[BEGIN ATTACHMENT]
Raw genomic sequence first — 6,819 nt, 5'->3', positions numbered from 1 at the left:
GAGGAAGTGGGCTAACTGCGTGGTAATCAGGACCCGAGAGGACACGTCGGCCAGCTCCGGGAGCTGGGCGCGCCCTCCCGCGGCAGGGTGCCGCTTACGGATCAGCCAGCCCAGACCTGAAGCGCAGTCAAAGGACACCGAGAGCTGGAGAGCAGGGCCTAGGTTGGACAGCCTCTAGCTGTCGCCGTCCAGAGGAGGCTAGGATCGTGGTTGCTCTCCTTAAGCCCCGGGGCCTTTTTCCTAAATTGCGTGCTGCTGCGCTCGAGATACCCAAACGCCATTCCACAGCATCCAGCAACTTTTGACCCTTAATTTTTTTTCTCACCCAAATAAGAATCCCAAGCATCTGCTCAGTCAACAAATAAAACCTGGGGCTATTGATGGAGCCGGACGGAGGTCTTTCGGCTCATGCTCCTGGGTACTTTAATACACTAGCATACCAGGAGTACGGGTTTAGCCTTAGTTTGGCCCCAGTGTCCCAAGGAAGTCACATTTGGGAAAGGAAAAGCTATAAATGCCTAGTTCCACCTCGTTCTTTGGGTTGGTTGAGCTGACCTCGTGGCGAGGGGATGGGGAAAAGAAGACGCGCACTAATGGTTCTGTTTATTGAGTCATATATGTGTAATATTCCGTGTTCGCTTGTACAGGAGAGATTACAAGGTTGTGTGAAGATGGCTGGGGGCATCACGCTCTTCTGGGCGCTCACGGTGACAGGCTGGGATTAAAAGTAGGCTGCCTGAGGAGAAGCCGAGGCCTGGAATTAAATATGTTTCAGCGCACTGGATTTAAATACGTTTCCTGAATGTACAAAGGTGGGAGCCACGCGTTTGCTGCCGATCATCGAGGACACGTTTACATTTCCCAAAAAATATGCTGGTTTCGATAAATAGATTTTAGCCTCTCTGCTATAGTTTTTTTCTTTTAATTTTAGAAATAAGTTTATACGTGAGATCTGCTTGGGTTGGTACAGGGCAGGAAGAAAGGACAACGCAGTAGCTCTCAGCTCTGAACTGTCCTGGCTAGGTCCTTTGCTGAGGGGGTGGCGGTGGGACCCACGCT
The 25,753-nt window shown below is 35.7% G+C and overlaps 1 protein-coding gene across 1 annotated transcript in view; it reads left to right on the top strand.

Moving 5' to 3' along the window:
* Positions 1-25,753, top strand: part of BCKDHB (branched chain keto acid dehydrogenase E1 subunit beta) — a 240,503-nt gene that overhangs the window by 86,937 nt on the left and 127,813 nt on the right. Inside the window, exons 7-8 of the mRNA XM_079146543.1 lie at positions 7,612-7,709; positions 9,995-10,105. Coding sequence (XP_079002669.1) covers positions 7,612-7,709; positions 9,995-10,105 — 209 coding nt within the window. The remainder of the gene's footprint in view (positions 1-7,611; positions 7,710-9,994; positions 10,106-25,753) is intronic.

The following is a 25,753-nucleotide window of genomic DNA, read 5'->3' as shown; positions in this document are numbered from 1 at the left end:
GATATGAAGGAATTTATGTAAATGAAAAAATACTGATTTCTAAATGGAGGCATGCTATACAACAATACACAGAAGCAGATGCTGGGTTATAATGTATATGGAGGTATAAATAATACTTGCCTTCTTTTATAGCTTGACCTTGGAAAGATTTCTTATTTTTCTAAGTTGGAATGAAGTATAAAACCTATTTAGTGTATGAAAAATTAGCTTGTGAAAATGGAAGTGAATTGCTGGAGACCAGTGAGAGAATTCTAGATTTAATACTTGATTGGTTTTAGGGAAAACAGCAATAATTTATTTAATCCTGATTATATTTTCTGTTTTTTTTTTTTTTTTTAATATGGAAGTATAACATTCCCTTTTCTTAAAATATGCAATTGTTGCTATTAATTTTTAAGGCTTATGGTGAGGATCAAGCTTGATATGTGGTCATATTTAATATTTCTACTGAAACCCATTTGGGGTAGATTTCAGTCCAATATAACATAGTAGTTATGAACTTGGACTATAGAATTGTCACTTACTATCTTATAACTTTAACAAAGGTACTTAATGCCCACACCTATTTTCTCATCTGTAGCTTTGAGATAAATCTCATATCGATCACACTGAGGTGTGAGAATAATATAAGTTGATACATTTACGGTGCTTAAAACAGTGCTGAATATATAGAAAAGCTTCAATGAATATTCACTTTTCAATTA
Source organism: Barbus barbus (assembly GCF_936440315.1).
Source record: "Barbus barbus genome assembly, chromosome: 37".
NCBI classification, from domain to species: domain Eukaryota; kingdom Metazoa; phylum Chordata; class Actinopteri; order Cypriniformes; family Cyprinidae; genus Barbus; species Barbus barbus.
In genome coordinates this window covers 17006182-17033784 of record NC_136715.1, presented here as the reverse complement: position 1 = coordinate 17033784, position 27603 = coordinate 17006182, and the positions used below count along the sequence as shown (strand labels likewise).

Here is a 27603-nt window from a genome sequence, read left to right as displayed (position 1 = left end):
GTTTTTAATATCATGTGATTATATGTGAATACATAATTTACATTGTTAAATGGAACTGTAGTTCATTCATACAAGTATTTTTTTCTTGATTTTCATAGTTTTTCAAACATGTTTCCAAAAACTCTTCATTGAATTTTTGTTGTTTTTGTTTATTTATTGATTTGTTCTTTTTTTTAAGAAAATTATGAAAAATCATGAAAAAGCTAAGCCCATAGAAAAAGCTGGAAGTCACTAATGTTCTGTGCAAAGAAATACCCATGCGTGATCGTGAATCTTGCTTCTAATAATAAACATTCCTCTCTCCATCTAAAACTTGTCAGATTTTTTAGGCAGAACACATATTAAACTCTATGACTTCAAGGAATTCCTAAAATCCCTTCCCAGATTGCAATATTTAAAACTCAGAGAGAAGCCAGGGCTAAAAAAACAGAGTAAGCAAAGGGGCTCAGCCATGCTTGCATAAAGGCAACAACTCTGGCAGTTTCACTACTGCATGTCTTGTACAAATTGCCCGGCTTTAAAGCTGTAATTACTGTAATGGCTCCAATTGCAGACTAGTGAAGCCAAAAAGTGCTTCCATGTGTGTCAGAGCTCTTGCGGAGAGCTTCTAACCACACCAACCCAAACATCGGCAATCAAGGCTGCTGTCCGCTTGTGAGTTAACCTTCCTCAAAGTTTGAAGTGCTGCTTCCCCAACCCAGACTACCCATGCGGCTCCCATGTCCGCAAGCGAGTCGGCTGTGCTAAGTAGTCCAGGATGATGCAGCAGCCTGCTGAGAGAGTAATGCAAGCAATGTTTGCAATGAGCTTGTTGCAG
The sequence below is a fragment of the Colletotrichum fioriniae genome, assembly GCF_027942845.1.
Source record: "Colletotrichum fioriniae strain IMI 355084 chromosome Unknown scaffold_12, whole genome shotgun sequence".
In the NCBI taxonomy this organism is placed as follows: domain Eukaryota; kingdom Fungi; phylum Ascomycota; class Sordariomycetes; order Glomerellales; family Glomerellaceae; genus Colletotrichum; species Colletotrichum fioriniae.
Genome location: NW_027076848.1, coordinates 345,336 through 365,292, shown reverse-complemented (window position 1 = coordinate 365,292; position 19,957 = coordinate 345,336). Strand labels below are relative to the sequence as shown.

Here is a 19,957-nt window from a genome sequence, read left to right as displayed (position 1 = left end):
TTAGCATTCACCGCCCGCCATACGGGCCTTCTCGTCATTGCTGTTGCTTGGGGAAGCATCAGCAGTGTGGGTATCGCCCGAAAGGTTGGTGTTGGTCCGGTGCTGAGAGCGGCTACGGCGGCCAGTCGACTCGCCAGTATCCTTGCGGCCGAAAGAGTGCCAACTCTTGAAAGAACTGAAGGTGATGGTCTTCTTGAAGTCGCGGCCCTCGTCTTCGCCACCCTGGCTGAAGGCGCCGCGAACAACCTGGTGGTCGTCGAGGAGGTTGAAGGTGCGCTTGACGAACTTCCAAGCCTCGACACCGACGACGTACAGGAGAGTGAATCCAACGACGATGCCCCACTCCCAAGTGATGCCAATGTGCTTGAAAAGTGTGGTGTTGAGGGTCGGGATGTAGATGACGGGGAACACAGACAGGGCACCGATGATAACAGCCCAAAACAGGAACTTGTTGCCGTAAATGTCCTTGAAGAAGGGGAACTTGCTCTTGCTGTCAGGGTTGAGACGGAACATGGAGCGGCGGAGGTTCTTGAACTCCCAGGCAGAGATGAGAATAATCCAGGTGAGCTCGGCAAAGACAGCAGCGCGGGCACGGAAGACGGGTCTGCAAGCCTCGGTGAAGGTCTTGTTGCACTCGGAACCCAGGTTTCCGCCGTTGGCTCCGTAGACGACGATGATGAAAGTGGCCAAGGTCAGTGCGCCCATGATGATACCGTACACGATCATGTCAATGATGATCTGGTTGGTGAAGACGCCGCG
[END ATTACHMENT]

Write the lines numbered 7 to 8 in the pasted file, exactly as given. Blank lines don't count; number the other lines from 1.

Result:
GATATGAAGGAATTTATGTAAATGAAAAAATACTGATTTCTAAATGGAGGCATGCTATACAACAATACACAGAAGCAGATGCTGGGTTATAATGTATATGGAGGTATAAATAATACTTGCCTTCTTTTATAGCTTGACCTTGGAAAGATTTCTTATTTTTCTAAGTTGGAATGAAGTATAAAACCTATTTAGTGTATGAAAAATTAGCTTGTGAAAATGGAAGTGAATTGCTGGAGACCAGTGAGAGAATTCTAGATTTAATACTTGATTGGTTTTAGGGAAAACAGCAATAATTTATTTAATCCTGATTATATTTTCTGTTTTTTTTTTTTTTTTTAATATGGAAGTATAACATTCCCTTTTCTTAAAATATGCAATTGTTGCTATTAATTTTTAAGGCTTATGGTGAGGATCAAGCTTGATATGTGGTCATATTTAATATTTCTACTGAAACCCATTTGGGGTAGATTTCAGTCCAATATAACATAGTAGTTATGAACTTGGACTATAGAATTGTCACTTACTATCTTATAACTTTAACAAAGGTACTTAATGCCCACACCTATTTTCTCATCTGTAGCTTTGAGATAAATCTCATATCGATCACACTGAGGTGTGAGAATAATATAAGTTGATACATTTACGGTGCTTAAAACAGTGCTGAATATATAGAAAAGCTTCAATGAATATTCACTTTTCAATTA
Source organism: Barbus barbus (assembly GCF_936440315.1).